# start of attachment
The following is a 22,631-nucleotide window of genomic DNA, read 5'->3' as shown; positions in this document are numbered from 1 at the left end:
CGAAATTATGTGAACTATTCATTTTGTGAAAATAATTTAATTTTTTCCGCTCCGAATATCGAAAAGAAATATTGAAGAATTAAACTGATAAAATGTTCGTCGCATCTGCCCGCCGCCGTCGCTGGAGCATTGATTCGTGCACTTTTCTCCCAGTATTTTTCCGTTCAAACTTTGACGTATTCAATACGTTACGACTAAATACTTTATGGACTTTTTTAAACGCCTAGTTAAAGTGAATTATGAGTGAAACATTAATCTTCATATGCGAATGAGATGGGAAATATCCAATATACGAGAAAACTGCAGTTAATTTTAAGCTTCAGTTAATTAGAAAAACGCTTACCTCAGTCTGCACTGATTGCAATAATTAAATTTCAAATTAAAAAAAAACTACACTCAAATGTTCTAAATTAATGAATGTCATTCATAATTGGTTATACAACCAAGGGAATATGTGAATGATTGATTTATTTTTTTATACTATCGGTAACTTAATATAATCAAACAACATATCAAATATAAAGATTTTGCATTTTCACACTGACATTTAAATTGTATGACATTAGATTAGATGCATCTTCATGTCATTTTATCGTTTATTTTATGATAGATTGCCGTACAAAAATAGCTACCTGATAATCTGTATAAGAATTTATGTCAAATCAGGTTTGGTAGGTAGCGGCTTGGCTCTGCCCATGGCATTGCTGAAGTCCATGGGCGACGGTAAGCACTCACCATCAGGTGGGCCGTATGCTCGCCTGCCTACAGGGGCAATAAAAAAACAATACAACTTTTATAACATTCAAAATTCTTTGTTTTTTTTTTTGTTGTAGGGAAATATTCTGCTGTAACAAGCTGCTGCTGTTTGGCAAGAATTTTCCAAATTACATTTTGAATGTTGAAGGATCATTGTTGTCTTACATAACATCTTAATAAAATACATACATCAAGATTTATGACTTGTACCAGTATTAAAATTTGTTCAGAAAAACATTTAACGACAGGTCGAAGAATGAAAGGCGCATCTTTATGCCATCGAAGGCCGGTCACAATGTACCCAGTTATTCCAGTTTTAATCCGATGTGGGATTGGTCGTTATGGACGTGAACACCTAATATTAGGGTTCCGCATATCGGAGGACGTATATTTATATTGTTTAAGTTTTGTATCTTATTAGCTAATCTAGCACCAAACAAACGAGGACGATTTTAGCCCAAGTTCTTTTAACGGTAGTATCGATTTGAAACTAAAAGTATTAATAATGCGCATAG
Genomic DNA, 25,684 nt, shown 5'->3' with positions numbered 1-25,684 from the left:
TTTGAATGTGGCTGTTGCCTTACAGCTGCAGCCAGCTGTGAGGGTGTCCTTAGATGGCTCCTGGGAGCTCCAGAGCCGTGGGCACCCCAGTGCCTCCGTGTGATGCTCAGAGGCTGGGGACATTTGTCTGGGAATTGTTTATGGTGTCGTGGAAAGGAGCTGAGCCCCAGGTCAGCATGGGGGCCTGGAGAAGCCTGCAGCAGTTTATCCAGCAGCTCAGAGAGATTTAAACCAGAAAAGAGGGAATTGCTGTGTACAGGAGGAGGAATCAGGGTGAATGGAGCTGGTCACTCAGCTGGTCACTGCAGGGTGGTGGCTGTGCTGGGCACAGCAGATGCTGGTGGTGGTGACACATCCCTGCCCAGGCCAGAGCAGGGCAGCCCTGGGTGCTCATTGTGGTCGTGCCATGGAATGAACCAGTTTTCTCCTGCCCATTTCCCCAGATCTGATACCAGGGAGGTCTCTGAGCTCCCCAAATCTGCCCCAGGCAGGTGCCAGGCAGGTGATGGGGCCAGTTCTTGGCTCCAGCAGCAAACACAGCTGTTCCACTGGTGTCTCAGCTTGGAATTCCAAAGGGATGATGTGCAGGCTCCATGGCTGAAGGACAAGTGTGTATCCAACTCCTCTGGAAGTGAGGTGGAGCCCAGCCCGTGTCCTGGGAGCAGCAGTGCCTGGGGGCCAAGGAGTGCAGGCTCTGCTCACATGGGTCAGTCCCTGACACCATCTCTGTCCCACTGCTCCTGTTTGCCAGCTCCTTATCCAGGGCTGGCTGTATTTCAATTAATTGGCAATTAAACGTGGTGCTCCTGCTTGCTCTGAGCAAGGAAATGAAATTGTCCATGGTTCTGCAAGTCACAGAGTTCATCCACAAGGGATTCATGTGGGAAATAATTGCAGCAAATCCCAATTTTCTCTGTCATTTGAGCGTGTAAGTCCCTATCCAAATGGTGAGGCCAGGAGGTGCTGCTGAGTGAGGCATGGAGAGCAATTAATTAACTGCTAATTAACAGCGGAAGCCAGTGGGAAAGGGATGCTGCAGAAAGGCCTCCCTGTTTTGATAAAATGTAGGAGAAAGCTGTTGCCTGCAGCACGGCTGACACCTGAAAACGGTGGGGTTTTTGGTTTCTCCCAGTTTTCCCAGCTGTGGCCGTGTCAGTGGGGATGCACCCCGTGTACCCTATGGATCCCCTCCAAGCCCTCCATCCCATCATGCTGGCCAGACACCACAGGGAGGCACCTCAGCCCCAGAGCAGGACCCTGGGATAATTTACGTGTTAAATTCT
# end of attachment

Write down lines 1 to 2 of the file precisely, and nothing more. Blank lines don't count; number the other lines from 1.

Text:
The following is a 22,631-nucleotide window of genomic DNA, read 5'->3' as shown; positions in this document are numbered from 1 at the left end:
CGAAATTATGTGAACTATTCATTTTGTGAAAATAATTTAATTTTTTCCGCTCCGAATATCGAAAAGAAATATTGAAGAATTAAACTGATAAAATGTTCGTCGCATCTGCCCGCCGCCGTCGCTGGAGCATTGATTCGTGCACTTTTCTCCCAGTATTTTTCCGTTCAAACTTTGACGTATTCAATACGTTACGACTAAATACTTTATGGACTTTTTTAAACGCCTAGTTAAAGTGAATTATGAGTGAAACATTAATCTTCATATGCGAATGAGATGGGAAATATCCAATATACGAGAAAACTGCAGTTAATTTTAAGCTTCAGTTAATTAGAAAAACGCTTACCTCAGTCTGCACTGATTGCAATAATTAAATTTCAAATTAAAAAAAAACTACACTCAAATGTTCTAAATTAATGAATGTCATTCATAATTGGTTATACAACCAAGGGAATATGTGAATGATTGATTTATTTTTTTATACTATCGGTAACTTAATATAATCAAACAACATATCAAATATAAAGATTTTGCATTTTCACACTGACATTTAAATTGTATGACATTAGATTAGATGCATCTTCATGTCATTTTATCGTTTATTTTATGATAGATTGCCGTACAAAAATAGCTACCTGATAATCTGTATAAGAATTTATGTCAAATCAGGTTTGGTAGGTAGCGGCTTGGCTCTGCCCATGGCATTGCTGAAGTCCATGGGCGACGGTAAGCACTCACCATCAGGTGGGCCGTATGCTCGCCTGCCTACAGGGGCAATAAAAAAACAATACAACTTTTATAACATTCAAAATTCTTTGTTTTTTTTTTTGTTGTAGGGAAATATTCTGCTGTAACAAGCTGCTGCTGTTTGGCAAGAATTTTCCAAATTACATTTTGAATGTTGAAGGATCATTGTTGTCTTACATAACATCTTAATAAAATACATACATCAAGATTTATGACTTGTACCAGTATTAAAATTTGTTCAGAAAAACATTTAACGACAGGTCGAAGAATGAAAGGCGCATCTTTATGCCATCGAAGGCCGGTCACAATGTACCCAGTTATTCCAGTTTTAATCCGATGTGGGATTGGTCGTTATGGACGTGAACACCTAATATTAGGGTTCCGCATATCGGAGGACGTATATTTATATTGTTTAAGTTTTGTATCTTATTAGCTAATCTAGCACCAAACAAACGAGGACGATTTTAGCCCAAGTTCTTTTAACGGTAGTATCGATTTGAAACTAAAAGTATTAATAATGCGCATAG